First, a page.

During the late 1940s and the 1950s, Gersten was politically active. He attended meetings of the Communist Party and worked on union organizing. Both he and Joseph Papp worked on behalf of Vice President Henry A. Wallace’s unsuccessful bid for the presidency in 1948 (as the candidate of the Progressive Party). He was also active on behalf of the plight of Julius and Ethel Rosenberg. In time, Gersten was investigated by the House Un-American Activities Commission and was required to appear before the committee in 1958. Gersten pled the 5th. (Papp was also brought before the committee.) Though he was threatened with dismissal, Gersten did not lose his job because both John Houseman and Katharine Hepburn spoke on his behalf.
In 1960, Joseph Papp invited Gersten to work with him at the New York Shakespeare Festival. The job as associate producer became a full-time job in 1964. This began a long partnership during which Papp and Gersten established the New York Shakespeare Festival at the old Astor Library downtown while presenting a series of significant productions. During his tenure at the NYSF, it would become the preeminent non-profit theater in the United States. (Gersten would also produce at Lincoln Center’s Vivian Beaumont and Mitzi E. Newhouse (prior to 1973 the Forum) theaters during NYSF’s tenure there between 1974 and 1977.)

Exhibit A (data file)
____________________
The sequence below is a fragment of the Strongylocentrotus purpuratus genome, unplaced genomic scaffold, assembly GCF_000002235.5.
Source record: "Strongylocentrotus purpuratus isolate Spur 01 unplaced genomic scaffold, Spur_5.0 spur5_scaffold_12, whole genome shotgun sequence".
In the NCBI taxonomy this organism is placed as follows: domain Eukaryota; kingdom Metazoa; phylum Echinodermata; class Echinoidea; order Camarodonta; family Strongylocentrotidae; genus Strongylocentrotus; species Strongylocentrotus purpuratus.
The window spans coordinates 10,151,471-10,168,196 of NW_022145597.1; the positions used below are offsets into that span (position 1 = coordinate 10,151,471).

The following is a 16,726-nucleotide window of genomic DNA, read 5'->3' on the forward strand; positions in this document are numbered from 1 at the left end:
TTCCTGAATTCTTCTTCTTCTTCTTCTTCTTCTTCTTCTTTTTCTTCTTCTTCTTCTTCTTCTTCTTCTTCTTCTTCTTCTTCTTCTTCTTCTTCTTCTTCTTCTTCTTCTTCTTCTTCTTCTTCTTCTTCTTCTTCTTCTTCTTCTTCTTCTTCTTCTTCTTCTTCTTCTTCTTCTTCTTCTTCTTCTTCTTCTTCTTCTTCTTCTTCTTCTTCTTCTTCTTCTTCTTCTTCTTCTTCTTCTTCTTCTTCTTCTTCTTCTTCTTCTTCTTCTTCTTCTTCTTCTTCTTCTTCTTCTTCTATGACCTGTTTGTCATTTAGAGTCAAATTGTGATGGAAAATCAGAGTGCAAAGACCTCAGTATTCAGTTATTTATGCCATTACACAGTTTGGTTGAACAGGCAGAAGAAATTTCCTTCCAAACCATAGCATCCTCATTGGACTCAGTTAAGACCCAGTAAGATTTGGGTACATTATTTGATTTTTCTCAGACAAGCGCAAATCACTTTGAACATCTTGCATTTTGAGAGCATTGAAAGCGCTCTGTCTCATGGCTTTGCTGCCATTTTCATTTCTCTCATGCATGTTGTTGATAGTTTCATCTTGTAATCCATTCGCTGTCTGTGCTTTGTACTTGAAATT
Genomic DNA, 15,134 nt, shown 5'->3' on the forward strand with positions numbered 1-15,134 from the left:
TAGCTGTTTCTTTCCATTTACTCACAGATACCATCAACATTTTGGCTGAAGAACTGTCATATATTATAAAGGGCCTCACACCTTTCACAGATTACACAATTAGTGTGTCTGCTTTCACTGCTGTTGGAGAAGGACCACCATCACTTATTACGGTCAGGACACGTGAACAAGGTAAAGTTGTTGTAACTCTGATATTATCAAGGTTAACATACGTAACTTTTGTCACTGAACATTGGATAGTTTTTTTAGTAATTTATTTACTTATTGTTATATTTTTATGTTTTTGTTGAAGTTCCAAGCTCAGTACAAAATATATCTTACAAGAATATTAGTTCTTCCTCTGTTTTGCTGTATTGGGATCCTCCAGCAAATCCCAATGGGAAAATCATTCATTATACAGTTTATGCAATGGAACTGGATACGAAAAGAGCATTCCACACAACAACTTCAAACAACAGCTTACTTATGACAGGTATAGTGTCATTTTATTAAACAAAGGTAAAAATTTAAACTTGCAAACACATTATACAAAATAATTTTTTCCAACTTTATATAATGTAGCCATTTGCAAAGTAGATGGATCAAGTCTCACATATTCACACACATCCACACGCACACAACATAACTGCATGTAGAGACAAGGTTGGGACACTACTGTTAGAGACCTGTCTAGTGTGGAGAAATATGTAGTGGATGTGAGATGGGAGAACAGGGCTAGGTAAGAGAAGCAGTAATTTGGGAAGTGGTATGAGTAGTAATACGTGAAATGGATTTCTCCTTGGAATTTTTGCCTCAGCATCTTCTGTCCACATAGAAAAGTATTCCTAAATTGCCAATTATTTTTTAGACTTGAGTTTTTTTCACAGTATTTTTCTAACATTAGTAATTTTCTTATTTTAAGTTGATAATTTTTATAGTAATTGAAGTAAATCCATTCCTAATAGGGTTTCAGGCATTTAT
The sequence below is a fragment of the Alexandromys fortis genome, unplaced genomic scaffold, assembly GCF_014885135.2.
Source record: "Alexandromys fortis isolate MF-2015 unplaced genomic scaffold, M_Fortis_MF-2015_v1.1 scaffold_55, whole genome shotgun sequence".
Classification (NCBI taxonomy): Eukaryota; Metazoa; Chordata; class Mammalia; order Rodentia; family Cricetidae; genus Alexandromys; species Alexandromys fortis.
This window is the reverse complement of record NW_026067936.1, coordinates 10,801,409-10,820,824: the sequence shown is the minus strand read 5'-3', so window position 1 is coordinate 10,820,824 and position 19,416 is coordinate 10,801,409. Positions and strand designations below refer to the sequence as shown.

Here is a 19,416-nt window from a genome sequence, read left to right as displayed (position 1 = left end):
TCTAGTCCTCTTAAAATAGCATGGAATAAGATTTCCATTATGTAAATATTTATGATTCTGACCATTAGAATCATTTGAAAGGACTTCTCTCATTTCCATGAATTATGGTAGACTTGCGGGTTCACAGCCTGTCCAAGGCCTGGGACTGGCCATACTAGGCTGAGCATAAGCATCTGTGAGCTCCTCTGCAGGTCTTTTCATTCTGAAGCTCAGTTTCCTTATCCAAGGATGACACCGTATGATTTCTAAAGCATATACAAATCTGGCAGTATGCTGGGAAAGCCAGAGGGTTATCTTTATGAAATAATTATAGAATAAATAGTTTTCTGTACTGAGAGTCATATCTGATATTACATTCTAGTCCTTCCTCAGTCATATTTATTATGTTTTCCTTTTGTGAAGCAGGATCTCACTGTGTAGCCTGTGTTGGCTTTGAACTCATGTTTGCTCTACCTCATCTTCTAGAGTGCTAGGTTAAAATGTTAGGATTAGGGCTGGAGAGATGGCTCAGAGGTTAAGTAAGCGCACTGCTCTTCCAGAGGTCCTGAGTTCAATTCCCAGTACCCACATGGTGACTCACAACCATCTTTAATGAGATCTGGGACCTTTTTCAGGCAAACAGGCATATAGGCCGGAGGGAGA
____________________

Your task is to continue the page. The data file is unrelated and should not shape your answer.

The eighteen year Papp/Gersten regime at the NYSF would usher in a bold new era of playwriting and musical theater. Significant dramatists such as Liz Swados, David Rabe, Sam Shepard, Michael Bennett, Richard Foreman and John Guare as well as major stage stars including James Earl Jones, Meryl Streep, Sam Waterson Edward Herrmann and Al Pacino, George C. Scott and Colleen Dewhurst (not to mention the visual artist Paul Davis), got their first national attention at the NYSF. Productions during this period alo included dozens of plays by William Shakespeare and free theater in Central Park. Notable productions during the Papp/Gersten era include an adaptation of Shakespeare’s Two Gentlemen of Verona, Hair, That Championship Season, For Colored Girls Who Have Considered Suicide/When the Rainbow is Enuf, Streamers, Buried Child and the crowning achievement of the NYSF during this period: the musical: A Chorus Line.